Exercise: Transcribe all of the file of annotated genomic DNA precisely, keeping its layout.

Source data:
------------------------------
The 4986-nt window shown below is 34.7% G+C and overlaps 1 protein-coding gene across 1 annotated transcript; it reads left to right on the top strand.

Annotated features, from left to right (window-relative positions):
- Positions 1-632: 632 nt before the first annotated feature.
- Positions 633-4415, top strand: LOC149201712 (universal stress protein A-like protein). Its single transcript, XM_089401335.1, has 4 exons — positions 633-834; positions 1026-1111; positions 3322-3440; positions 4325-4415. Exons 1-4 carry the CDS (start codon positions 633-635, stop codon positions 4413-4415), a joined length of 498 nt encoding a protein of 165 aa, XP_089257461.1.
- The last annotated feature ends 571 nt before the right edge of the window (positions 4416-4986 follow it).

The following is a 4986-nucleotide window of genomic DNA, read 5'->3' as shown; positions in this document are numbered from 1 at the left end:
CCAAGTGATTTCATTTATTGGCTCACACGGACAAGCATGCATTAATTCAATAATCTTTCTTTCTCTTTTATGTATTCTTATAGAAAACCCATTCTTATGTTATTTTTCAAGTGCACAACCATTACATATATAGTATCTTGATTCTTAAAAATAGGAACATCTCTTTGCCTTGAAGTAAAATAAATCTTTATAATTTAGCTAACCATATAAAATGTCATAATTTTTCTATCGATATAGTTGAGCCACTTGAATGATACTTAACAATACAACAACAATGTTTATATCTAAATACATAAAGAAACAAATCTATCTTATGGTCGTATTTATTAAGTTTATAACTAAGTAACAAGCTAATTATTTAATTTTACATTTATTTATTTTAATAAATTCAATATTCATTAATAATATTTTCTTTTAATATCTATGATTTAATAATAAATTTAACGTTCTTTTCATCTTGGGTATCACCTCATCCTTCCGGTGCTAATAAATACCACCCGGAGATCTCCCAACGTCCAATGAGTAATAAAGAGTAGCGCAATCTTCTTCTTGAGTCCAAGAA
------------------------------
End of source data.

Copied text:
The 4986-nt window shown below is 34.7% G+C and overlaps 1 protein-coding gene across 1 annotated transcript; it reads left to right on the top strand.

Annotated features, from left to right (window-relative positions):
- Positions 1-632: 632 nt before the first annotated feature.
- Positions 633-4415, top strand: LOC149201712 (universal stress protein A-like protein). Its single transcript, XM_089401335.1, has 4 exons — positions 633-834; positions 1026-1111; positions 3322-3440; positions 4325-4415. Exons 1-4 carry the CDS (start codon positions 633-635, stop codon positions 4413-4415), a joined length of 498 nt encoding a protein of 165 aa, XP_089257461.1.
- The last annotated feature ends 571 nt before the right edge of the window (positions 4416-4986 follow it).

The following is a 4986-nucleotide window of genomic DNA, read 5'->3' as shown; positions in this document are numbered from 1 at the left end:
CCAAGTGATTTCATTTATTGGCTCACACGGACAAGCATGCATTAATTCAATAATCTTTCTTTCTCTTTTATGTATTCTTATAGAAAACCCATTCTTATGTTATTTTTCAAGTGCACAACCATTACATATATAGTATCTTGATTCTTAAAAATAGGAACATCTCTTTGCCTTGAAGTAAAATAAATCTTTATAATTTAGCTAACCATATAAAATGTCATAATTTTTCTATCGATATAGTTGAGCCACTTGAATGATACTTAACAATACAACAACAATGTTTATATCTAAATACATAAAGAAACAAATCTATCTTATGGTCGTATTTATTAAGTTTATAACTAAGTAACAAGCTAATTATTTAATTTTACATTTATTTATTTTAATAAATTCAATATTCATTAATAATATTTTCTTTTAATATCTATGATTTAATAATAAATTTAACGTTCTTTTCATCTTGGGTATCACCTCATCCTTCCGGTGCTAATAAATACCACCCGGAGATCTCCCAACGTCCAATGAGTAATAAAGAGTAGCGCAATCTTCTTCTTGAGTCCAAGAA